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MITM’ing TLS/SSL for debugging purposes

From time to time you may want to debug TLS, Now this is not as easy as you might think, Because of the nature of TLS, you don’t really want to have anyone (even if they technically may have the key on the server itself) to decrypt what was sent or received.

If you are looking for a quick way to debug and peek inside what is being exchanged inside HTTPS connections then there are a few forces into play that we need to remove first.

Before we start we need to layout the requirements that you will need.

Root on the machine that is doing the traffic (or anything that the SSL traffic passes through) Access to the SSL key itself

In this guide I will be using SSLDump. Unfortunately that tool has not aged hugely well to modern ciphers and key exchanges. So we have a few things that are against us for looking at this traffic.

Web Server / OpenSSL configuration patches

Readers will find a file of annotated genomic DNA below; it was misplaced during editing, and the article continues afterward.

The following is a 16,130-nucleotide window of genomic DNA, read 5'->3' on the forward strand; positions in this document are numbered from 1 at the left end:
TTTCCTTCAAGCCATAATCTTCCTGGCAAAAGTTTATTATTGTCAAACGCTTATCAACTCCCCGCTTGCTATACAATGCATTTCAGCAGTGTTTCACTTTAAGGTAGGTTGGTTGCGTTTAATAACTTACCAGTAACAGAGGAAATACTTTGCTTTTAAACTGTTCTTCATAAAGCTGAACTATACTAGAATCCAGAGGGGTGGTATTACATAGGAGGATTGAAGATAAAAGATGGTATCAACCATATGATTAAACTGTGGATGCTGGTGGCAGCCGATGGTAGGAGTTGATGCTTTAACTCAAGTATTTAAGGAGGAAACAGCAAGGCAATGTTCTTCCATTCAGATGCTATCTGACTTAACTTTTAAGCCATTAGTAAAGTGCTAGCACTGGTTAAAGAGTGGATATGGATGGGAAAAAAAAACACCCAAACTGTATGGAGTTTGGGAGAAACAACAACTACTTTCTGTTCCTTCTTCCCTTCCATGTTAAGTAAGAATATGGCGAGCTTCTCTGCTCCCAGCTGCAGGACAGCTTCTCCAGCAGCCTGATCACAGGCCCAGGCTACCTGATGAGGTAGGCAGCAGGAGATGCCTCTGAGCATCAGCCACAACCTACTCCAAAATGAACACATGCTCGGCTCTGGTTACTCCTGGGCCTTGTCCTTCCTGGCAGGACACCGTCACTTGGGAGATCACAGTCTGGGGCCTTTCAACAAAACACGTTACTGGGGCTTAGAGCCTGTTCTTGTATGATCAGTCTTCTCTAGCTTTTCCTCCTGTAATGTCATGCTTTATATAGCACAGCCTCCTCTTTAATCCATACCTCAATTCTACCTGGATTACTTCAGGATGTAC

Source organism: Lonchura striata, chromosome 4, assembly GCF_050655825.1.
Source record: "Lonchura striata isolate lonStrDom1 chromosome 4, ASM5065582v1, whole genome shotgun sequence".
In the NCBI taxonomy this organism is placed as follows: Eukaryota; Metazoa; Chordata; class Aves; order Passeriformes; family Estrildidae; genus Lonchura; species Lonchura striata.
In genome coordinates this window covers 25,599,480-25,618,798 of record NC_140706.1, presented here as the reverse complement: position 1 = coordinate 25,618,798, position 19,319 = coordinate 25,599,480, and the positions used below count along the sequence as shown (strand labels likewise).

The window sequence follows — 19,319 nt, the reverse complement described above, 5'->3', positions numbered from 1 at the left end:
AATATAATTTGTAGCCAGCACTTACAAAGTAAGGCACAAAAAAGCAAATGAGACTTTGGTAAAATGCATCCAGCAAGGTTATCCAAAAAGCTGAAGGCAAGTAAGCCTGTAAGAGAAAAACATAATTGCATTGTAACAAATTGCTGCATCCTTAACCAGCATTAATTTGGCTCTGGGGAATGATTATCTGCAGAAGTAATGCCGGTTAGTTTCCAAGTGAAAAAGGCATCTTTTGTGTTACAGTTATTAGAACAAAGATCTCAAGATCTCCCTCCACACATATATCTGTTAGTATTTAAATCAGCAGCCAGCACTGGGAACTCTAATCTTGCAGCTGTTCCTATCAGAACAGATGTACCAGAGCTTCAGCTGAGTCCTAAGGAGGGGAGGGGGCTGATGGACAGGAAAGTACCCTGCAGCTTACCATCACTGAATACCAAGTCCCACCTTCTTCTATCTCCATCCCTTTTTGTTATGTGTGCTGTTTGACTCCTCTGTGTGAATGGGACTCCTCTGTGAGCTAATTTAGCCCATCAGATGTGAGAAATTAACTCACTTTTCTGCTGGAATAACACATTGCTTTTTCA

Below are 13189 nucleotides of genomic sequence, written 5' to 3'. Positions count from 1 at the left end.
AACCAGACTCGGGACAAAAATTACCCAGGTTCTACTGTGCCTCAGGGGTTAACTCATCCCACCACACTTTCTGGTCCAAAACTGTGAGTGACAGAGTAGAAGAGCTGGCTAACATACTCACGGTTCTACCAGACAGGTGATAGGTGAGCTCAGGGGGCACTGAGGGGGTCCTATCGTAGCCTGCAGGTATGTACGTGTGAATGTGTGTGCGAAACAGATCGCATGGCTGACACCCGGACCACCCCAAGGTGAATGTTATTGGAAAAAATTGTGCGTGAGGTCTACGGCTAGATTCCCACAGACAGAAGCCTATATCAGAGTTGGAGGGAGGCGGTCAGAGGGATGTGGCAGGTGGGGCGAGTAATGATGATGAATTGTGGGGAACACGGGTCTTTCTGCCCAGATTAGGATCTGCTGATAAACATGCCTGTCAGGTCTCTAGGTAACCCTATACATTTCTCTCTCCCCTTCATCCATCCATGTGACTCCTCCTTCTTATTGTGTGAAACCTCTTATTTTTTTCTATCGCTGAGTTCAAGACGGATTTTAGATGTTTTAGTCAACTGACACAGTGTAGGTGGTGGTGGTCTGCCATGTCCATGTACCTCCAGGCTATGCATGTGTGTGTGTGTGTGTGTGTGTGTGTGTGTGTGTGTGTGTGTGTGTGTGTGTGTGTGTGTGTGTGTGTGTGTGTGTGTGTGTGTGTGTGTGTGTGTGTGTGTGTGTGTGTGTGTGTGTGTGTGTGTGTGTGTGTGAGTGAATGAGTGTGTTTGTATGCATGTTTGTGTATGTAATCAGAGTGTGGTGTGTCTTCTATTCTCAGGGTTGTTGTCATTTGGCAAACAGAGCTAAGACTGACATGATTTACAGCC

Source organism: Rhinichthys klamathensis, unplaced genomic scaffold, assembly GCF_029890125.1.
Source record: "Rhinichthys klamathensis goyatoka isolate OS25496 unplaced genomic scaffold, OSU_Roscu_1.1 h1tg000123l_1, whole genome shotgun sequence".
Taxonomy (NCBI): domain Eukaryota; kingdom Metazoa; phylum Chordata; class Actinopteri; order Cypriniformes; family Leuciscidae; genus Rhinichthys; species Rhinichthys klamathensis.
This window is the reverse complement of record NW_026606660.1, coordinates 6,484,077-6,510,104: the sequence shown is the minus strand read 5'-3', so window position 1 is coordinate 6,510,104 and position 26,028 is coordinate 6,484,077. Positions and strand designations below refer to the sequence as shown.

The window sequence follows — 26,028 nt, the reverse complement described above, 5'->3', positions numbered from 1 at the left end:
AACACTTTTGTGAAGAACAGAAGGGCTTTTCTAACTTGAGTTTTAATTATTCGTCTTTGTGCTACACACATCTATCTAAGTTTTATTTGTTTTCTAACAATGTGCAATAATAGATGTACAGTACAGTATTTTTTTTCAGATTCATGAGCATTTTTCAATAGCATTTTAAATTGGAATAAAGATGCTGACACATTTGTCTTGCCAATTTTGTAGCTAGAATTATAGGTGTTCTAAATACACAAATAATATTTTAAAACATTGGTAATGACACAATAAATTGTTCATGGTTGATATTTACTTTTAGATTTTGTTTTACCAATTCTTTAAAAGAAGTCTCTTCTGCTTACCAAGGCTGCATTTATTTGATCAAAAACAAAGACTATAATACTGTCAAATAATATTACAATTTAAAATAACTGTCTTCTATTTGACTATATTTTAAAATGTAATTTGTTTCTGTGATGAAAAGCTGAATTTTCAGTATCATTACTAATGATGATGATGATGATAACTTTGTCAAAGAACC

First of all, We need to lower our security to remove two things. ECDSA (Not supported in SSLDump), and DH or EDH exchanges since they mean that you cannot passively decrypt the communications going back and forward.

To do this in Apache 2 (assuming Apache/2.2.16 on Debian 6 with OpenSSL 0.9.8o) you need to add the following lines in the same places that you have your SSL certificate path’s:

SSLProtocol ALL -SSLv2 -SSLv3
SSLHonorCipherOrder On
SSLCipherSuite "AES256-SHA"

And for nginx you use:

        ssl_ciphers "RSA+AES256:!MD5";
        ssl_protocols TLSv1 TLSv1.1 TLSv1.2;
        ssl_prefer_server_ciphers on;

Once you have rebooted your web server. You can either capture live off the server, in that case you just want to do